Turns Out Trump Has Had A Hard-Hitting Strategy For North Korea From The Start
President Donald Trump quietly signed a government directive ordering a sweeping pressure campaign on North Korea early on in his administration to derail the rogue regime’s nuclear plans, a Saturday report revealed.
It turns out the Trump administration has a very clear strategy for dealing with the rogue regime. The Department of Defense has been targeting North Korean spies and hackers, the Department of State has been encouraging foreign governments to cut ties with Pyongyang at every opportunity, and the Department of the Treasury has been tightening the noose on North Korea’s economy through escalating sanctions on the regime and its supporters. At the same time, the U.S. has been keeping the door open for negotiation, according to The Washington Post, which cites U.S. officials familiar with the situation.
The White House announced a strategy of “maximum pressure and engagement” after a comprehensive policy review in March.
The Trump administration has long held the door open for talks, with Trump announcing in May that he would “absolutely” meet North Korean leader Kim Jong Un. “I would be honored to do it,” he said. Secretary of State Rex Tillerson has said many times that the U.S. hopes to bring North Korea to the negotiating table.
Tillerson revealed Saturday in Beijing that the U.S. has several active communication channels with Pyongyang, but North Korea has not yet signaled any real interest in negotiations. North Korea has defiantly continued to engage in provocations.
Since the president took office, the North has tested nearly two dozen missiles, including a variety of new weapons systems, and a staged thermonuclear bomb. North Korea is believed to possess a hydrogen bomb with the ability to devastate an urban center and an intercontinental ballistic missile capable of striking parts, if not most, of the continental U.S.
In addition to reviewing America’s nuclear deterrence capabilities and boosting the effectiveness of U.S. ballistic missile defense systems, the U.S. has also noticeably increased the pressure on Pyongyang.
U.S. Cyber Command has been hammering hackers in the Reconnaissance General Bureau, North Korea’s spy division, by overwhelming their systems with traffic to cripple their internet, U.S. officials told WaPo. North Korea is believed to have an army of roughly 6,000 elite cyber warriors.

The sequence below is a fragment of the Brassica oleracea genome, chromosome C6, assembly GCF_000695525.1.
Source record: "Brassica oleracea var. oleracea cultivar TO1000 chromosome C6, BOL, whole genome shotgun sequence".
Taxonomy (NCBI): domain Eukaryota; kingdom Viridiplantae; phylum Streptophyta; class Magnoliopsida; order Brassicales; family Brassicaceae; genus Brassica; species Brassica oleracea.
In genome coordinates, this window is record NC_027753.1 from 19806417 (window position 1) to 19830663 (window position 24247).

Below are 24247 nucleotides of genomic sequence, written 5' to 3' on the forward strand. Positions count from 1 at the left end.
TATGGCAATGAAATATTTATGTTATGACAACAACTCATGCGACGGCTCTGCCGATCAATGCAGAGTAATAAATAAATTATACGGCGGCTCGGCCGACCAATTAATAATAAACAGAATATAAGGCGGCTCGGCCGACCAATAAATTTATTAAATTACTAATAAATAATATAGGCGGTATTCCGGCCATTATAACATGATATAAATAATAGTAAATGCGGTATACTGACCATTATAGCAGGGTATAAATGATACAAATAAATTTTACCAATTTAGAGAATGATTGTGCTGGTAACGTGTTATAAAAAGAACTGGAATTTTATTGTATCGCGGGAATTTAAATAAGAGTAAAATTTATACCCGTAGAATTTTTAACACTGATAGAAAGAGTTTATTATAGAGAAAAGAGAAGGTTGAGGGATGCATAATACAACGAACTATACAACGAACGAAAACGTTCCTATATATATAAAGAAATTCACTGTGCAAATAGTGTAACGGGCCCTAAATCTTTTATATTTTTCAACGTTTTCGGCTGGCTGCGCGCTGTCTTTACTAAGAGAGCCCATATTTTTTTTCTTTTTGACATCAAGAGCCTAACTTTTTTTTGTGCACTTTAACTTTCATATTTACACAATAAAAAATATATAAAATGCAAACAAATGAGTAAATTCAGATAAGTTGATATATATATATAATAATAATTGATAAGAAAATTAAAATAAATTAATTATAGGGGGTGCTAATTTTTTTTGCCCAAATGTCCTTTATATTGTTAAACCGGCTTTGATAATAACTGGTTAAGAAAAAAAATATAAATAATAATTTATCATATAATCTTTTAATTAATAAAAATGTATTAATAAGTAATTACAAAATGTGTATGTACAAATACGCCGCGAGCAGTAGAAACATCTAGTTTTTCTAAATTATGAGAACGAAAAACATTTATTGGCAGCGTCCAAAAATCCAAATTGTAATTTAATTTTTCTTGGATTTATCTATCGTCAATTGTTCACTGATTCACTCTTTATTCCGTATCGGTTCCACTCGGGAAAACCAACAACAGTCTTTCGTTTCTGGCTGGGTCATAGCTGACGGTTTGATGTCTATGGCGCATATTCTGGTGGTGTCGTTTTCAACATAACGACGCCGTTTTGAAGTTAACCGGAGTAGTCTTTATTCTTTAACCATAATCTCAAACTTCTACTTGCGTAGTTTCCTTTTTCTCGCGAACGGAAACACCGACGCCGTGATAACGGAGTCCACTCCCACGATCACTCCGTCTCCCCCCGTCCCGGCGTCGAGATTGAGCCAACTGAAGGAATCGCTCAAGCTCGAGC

“While I would not characterize them [North Korean hackers] as the best in the world, they are among the best in the world and the best organized,” Gen. Vincent Brooks, head of U.S. Forces Korea, revealed to Congress last year, according to Business Insider. Assuming WaPo’s reporting is accurate, the U.S. appears very interested in crippling these advanced asymmetric warfare capabilities, which could potentially wreak havoc in a crisis.
There is currently no indication that this is in addition to the alleged cyber campaign to hack North Korea’s missiles, a claim made by The New York Times with little to no evidence to support the assertion.
U.S. diplomats have also pushed countries to cut all ties with North Korea in almost every single conversation, and that has produced significant results. More than 20 countries have moved to restrict North Korea’s diplomatic activities, acting assistant secretary for the Bureau of East Asian and Pacific Affairs Susan Thornton said Thursday.
Mexico, Peru, Spain, Kuwait, and others recently expelled their resident North Korean ambassadors, and China, an ally of the North Korean regime, has started reducing trade with North Korea, ordering domestic financial institutions to stop conducting business with North Koreans, restricting labor imports, shutting border crossings, and even closing the North’s businesses and joint ventures in China.
The Treasury Department has also been increasingly sanctioning and blacklisting North Korean entities, as well as foreign companies and individuals assisting the regime. The president signed an executive order in September expanding the powers of the Treasury to make it easier for the U.S. to target overseas entities that aid North Korea in violation of U.N. sanction resolutions. Through this order, the Trump administration put the world on notice, letting countries know they can either do business with the U.S. or North Korea, but not both.
Throughout the pressure campaign, the Trump administration has also made it clear that the application of military force, while not the preferred course of action, is on the table if North Korea takes its hostile provocations one step too far.
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